It is important to note that the bulk of existing tariffs are still in place and are continuing to put important stresses on the US and Chinese economies.

Chinese companies are already in a more vulnerable position which will make it more difficult to adjust and respond to a fresh crisis. Chinese industrial profits, for example, recorded a 6.3% annual decline for December after an increase of 5.4% the previous month.

Weaker financial positions within the Chinese corporate sector will also increase the risk of collapses. The global economy overall is also liable to be vulnerable given supply disruptions.

Any move by President Trump to cut tariffs on China would have a notable positive impact on global risk sentiment.

Rhetoric has, however, been frosty with Chinese foreign ministry spokeswoman Hua Chunying stating that “The United States was the first country to suggest the partial withdrawal of its embassy staff, and the first to impose a travel ban on Chinese travellers”.

Will Chinese politics change?

There has also been some speculation that the coronavirus would have an important impact in undermining the Chinese Communist Party, especially if the authorities are seen to have responded poorly to the crisis.

Geo-political tensions are also liable to increase, especially given the extent of mis-information across global social media. Diplomatic efforts will need to be crucial in helping to avoid escalating tensions and further damaging the global economy.

Asian economies are most at risk

According to research from the Financial Times, the economies most vulnerable from a Chinese slowdown are South Korea, Hong Kong, Thailand, Malaysia and Japan.

The Hong Kong economy was already vulnerable late in 2019 with the underlying slowdown in China compounded by on-going political protests.

In data released on Monday, GDP declined 0.4% for the first quarter after a 3.2% decline previously. This put Hong Kong in a technical recession with a year-on-year decline of 3.0%.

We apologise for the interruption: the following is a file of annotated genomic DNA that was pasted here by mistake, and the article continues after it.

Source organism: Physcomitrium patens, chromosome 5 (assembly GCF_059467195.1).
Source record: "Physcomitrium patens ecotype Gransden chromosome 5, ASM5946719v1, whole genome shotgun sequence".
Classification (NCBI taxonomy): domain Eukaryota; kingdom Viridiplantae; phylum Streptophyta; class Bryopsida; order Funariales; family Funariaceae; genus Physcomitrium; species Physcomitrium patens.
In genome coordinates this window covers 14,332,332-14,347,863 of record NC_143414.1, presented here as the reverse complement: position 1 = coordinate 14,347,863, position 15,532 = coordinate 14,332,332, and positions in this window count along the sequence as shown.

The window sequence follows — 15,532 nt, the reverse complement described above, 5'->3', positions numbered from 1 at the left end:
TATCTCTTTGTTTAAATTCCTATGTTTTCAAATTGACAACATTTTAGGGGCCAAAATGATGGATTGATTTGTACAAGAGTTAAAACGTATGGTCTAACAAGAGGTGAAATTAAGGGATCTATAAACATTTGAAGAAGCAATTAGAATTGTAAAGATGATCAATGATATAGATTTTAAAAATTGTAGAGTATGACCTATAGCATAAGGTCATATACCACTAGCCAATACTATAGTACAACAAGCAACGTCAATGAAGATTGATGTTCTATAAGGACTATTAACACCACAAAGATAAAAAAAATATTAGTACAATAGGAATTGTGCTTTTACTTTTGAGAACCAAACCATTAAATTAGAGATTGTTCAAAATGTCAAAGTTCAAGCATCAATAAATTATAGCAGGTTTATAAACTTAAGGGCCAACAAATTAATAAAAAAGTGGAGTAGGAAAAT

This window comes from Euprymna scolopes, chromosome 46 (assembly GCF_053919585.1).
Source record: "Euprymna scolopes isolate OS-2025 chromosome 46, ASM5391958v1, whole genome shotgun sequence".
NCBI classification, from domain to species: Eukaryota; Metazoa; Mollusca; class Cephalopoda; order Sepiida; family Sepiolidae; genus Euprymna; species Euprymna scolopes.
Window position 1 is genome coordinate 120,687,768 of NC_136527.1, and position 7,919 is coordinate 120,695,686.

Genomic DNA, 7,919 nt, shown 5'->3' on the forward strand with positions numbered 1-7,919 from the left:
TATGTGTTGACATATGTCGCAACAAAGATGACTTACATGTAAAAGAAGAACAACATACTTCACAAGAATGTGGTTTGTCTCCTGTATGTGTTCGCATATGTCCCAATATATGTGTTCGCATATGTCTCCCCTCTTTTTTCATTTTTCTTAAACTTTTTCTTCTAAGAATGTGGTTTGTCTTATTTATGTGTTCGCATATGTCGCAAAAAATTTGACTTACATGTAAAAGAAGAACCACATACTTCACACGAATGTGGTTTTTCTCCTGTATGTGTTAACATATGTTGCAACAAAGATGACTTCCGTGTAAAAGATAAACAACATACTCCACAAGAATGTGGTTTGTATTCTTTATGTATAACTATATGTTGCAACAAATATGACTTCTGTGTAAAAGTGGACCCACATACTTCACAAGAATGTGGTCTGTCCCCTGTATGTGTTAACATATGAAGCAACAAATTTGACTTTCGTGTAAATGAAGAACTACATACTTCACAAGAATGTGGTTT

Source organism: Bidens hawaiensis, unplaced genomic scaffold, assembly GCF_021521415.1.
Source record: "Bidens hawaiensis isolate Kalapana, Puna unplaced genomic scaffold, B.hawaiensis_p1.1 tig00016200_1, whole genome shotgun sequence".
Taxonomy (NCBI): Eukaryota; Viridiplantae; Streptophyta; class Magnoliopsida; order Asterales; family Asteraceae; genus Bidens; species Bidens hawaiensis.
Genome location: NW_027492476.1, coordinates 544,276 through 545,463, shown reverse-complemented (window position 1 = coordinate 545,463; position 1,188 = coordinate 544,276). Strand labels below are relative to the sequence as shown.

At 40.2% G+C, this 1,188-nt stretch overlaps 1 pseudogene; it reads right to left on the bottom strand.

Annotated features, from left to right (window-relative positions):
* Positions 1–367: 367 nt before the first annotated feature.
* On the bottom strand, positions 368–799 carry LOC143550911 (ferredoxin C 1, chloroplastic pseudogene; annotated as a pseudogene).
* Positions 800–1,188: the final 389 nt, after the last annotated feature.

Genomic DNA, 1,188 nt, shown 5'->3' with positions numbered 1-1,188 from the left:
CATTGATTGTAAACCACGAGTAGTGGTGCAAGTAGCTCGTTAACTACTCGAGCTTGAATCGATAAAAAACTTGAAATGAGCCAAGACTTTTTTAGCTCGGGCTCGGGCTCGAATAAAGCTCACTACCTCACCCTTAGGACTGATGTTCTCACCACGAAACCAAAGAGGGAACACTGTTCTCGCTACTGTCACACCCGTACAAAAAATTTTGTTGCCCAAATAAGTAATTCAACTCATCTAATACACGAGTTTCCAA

In global terms, the US impact is relatively limited given the size of the domestic economy. According to White House economists, the potential impact on first-quarter US GDP growth is likely to be around 0.2%.

According to Goldman Sachs “the fast-spreading coronavirus will knock 0.4 percentage points from annualised growth in the US over the first quarter of 2020, as Chinese tourism to the US dips and exports of American goods to China take a hit. Its central forecast is for a partial rebound in US growth in the second quarter, but the risks are “skewed towards a larger hit”.

“A change in the news flow could lead to increased domestic risk-aversion behaviour or a sustained tightening in financial conditions. A larger outbreak of the virus in the US or the fear thereof could lead to a decline in domestic travel, commuting and shopping,” Goldman notes.

Central banks and governments will provide support

Global central banks have been cutting interest rates over the past year in response to concerns over the trade and growth outlook, especially given the imposition of tariffs. A total of 49 central banks cut interest rates during the course of last year.

Central banks have started to feel slightly more optimistic over the outlook, but any sustained damage from the coronavirus would trigger fresh unease. Overall, the bias for monetary easing is likely to continue with an on-going willingness to cut interest rates if necessary.

Last week’s Federal Reserve policy statement made only a slight reference to the virus, but comments from officials will be monitored closely.

US futures markets have reacted with the chances of a further Fed interest rate cut at the March meeting seen at around 26% from close to zero in mid-January. There is little doubt that the Fed will offer soothing rhetoric.

Expectations of central bank action will tend to protect risk sentiment to some extent and also cushion the global economy, although scope for action is limited.

International governments are also likely to engage in supportive efforts with increased budget spending.